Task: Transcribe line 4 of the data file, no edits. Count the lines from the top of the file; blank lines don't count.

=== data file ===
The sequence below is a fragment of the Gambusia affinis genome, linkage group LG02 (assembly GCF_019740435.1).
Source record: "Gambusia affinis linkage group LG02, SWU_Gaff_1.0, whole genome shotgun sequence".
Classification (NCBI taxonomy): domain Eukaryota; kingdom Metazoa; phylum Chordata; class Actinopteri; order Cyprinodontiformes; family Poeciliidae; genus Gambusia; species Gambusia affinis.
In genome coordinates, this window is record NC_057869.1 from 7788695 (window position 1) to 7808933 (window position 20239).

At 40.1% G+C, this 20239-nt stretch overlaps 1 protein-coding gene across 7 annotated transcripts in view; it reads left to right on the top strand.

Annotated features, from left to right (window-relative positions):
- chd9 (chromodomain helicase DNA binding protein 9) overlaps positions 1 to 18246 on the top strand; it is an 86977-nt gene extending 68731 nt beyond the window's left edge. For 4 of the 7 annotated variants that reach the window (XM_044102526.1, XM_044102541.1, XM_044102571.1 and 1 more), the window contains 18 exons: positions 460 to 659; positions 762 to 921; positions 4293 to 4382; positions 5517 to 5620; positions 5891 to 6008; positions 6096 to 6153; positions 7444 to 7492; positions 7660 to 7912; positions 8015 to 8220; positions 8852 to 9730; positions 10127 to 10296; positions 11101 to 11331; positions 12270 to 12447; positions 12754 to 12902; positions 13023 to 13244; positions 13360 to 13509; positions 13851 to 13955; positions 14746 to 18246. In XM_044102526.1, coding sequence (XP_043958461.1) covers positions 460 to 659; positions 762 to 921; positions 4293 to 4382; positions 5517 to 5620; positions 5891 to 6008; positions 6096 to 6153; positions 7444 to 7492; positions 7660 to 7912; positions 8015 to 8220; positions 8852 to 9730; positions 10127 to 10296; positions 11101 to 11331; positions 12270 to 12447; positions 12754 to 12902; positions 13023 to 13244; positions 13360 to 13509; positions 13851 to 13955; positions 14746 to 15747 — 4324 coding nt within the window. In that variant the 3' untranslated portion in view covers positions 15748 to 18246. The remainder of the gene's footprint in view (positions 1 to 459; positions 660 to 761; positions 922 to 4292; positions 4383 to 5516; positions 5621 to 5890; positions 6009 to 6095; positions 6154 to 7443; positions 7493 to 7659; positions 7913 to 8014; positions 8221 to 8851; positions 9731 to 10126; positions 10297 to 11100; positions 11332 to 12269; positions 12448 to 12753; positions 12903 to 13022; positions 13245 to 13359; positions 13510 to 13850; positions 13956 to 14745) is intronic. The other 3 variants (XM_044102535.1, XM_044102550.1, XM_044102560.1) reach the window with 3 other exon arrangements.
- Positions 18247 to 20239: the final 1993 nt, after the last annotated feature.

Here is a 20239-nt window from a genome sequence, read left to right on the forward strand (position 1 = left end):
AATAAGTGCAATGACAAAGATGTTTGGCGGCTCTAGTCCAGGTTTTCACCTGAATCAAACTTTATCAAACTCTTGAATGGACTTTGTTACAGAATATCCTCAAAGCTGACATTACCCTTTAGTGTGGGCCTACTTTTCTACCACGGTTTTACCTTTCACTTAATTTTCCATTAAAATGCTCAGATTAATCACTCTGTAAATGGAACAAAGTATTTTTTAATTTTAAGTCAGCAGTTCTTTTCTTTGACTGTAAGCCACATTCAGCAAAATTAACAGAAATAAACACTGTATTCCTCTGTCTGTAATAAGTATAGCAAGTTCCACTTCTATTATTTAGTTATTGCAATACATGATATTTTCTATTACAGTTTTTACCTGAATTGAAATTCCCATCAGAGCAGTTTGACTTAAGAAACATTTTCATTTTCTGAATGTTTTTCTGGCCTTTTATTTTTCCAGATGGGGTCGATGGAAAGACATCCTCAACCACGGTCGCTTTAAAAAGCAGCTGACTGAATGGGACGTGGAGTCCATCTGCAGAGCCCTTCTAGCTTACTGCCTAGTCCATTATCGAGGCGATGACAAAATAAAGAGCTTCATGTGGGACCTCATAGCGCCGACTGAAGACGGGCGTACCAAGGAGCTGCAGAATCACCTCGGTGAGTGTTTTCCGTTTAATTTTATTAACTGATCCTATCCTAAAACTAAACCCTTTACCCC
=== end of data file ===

In genome coordinates, this window is record NC_057869.1 from 7788695 (window position 1) to 7808933 (window position 20239).